I believe the menu system to be an important issue for Olympus to address. They wonder why their m4/3 sales stalled. Based on the emails and conversations I’ve had with those that try the OM-D bodies thinking that they might want to switch to them from what they’ve been shooting, I can tell you one reason why those sales are stalled: the initial impression for the new-to-Olympus user is basically the same: dense, indecipherable, disorganized mess. They might like other aspects of the camera, but they immediately get put off by the menu system, MySets, the somewhat different UI, and all the terminology they encounter, which looks nothing like what they’re coming from. The don’t want to study a camera to become an expert at it, they just want to use it.
SCP—which thankfully is now on by default—is not the answer to all these problems. SCP has its own issues, namely that at some point you’re going to accidentally trigger it and get something reset that you didn’t want reset.
Simply put, the Olympus system appears to be designed by very smart, very clever engineers, but they forgot that to appeal to the mass market you actually need to spend more time thinking about how you present all those myriad options to the customer. Indeed, that’s one of the reasons why I rant on this: to a large degree, the OM-D models have deeper feature sets than most DSLRs. But if you need an engineering degree to figure out everything that’s going on and how to control it, you sure as heck aren’t going to get more camera sales in the mass market.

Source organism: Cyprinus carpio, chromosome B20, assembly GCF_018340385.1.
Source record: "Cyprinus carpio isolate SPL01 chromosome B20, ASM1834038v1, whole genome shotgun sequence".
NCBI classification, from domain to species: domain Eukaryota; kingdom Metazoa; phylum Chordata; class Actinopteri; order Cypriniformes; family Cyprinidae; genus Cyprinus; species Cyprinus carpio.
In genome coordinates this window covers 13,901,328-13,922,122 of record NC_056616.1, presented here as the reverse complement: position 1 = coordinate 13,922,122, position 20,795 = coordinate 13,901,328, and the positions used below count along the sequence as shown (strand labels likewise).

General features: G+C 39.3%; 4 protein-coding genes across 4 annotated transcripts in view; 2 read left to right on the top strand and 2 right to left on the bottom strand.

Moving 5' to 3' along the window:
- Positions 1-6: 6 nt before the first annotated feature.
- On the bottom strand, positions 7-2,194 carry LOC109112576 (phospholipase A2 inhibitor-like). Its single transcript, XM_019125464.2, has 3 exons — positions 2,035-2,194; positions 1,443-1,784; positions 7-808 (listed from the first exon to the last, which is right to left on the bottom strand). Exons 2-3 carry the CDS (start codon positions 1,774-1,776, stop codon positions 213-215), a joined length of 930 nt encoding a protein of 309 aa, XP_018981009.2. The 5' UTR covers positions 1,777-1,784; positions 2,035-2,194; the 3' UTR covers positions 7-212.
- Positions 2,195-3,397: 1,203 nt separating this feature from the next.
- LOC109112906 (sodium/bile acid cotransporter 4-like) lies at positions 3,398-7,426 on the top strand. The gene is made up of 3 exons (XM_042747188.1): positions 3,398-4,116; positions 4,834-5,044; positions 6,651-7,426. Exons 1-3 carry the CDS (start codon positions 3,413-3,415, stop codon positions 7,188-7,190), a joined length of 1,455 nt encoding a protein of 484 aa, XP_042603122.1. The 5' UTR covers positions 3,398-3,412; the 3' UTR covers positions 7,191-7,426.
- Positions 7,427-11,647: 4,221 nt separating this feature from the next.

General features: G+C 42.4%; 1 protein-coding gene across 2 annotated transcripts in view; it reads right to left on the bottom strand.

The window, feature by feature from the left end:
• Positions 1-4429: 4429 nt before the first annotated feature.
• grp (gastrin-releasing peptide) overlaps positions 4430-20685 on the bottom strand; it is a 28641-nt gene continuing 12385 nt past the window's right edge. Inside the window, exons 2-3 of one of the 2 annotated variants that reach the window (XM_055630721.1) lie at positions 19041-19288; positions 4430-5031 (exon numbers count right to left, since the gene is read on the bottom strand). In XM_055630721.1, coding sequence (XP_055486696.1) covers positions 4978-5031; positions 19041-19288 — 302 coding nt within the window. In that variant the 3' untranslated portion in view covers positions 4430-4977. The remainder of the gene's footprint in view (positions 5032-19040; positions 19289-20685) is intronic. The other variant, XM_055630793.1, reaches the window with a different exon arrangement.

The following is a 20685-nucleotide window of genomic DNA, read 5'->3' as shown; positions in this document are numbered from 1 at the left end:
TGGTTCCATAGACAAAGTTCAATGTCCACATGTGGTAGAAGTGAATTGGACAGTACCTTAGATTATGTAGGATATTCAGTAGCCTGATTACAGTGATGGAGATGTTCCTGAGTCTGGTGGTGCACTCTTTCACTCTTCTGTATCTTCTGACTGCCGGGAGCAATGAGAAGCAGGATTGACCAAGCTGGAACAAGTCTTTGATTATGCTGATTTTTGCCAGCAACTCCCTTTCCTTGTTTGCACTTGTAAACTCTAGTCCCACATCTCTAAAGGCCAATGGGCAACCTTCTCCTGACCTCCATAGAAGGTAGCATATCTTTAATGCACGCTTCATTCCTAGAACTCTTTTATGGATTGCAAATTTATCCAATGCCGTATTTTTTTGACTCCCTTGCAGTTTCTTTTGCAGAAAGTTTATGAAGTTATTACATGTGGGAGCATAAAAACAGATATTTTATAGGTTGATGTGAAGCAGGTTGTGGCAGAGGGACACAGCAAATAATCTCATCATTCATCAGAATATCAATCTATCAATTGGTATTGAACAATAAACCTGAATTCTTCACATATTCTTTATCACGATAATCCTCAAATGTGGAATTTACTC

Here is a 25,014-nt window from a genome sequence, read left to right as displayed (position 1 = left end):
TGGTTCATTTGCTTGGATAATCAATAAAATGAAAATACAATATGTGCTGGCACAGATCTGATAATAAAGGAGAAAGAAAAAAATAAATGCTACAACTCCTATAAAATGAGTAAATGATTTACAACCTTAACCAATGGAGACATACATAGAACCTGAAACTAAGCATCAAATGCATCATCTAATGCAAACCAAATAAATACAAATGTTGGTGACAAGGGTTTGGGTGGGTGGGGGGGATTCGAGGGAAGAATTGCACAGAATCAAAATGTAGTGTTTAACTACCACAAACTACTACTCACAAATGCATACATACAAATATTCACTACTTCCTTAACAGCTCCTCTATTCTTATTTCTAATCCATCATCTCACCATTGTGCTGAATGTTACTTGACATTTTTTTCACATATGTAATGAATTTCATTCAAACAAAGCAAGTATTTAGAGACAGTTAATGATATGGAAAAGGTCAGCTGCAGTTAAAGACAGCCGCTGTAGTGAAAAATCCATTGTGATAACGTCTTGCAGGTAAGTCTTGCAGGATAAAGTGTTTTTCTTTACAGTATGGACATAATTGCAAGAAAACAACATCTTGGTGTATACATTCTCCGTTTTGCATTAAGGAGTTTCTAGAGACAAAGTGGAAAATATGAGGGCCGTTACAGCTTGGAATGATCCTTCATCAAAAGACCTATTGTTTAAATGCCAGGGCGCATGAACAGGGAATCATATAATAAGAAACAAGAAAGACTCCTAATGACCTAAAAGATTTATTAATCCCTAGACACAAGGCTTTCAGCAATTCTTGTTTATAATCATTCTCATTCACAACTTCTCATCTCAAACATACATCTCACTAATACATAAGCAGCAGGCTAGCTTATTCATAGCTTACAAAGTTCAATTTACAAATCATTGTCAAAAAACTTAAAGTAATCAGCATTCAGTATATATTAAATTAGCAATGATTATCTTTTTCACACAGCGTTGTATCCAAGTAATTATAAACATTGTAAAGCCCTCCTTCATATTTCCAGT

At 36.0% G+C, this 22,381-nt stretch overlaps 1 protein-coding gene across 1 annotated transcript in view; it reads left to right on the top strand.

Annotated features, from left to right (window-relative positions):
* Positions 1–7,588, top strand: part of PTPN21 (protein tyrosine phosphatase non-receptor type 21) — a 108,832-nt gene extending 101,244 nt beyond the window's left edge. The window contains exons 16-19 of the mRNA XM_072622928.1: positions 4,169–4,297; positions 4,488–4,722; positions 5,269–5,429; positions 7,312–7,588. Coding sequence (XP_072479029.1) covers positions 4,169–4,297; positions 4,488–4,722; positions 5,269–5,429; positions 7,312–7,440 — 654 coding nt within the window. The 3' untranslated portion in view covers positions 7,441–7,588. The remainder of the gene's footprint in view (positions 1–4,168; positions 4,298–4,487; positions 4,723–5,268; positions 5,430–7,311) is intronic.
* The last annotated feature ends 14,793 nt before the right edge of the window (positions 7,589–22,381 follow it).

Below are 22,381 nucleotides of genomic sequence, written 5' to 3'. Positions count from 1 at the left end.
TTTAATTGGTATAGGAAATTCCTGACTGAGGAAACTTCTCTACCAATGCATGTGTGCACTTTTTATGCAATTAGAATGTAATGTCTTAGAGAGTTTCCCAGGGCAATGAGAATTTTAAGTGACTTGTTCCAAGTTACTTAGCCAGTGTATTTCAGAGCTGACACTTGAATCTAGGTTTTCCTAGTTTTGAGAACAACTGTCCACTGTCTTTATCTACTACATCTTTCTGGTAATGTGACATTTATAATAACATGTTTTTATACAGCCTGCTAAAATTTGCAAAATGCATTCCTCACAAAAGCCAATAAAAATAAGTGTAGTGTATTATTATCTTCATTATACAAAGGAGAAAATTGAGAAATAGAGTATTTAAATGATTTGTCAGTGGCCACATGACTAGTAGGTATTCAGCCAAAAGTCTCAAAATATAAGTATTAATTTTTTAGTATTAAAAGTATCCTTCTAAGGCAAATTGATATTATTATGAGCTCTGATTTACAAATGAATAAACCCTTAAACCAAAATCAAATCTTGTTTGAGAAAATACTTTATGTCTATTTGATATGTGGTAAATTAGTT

I don’t use my m4/3 cameras every day. I use Nikon DSLRs every day. So I can pretty much shoot blindfolded and control my Nikon. Once every couple of months, I spend a few days or a week just shooting with my m4/3 gear. But the transition is painful, every time. When I take my m4/3 gear on an extended trip, as I did to Costa Rica late last year, by the end of the trip I’m very comfortable with it. So my complaint isn’t about “you can’t do something” with the OM-D’s or that you can’t learn the UI, it’s really about what happens to new users or more casual users who don’t shoot every day with their camera. That’s why I complain about this in a review. It’s something the potential purchaser of the product should know. And it’s something Olympus really needs to fix if it doesn’t want to stay relegated to a niche status.
RANT BACK OFF>
Okay, I mentioned some controls and other things in passing in my rant. There is good news with the E-M5II in that respect. The control dials are better than the original camera’s, and their burled rings are easy to find and use, even with thin gloves on. As I noted, the 1/2 lever doesn’t dislodge as easily (partly protected by the new LCD design) and the eyecup is a little steadier on the viewfinder. The Mode dial is not only stiff, but locks/unlocks easily if you’re really paranoid.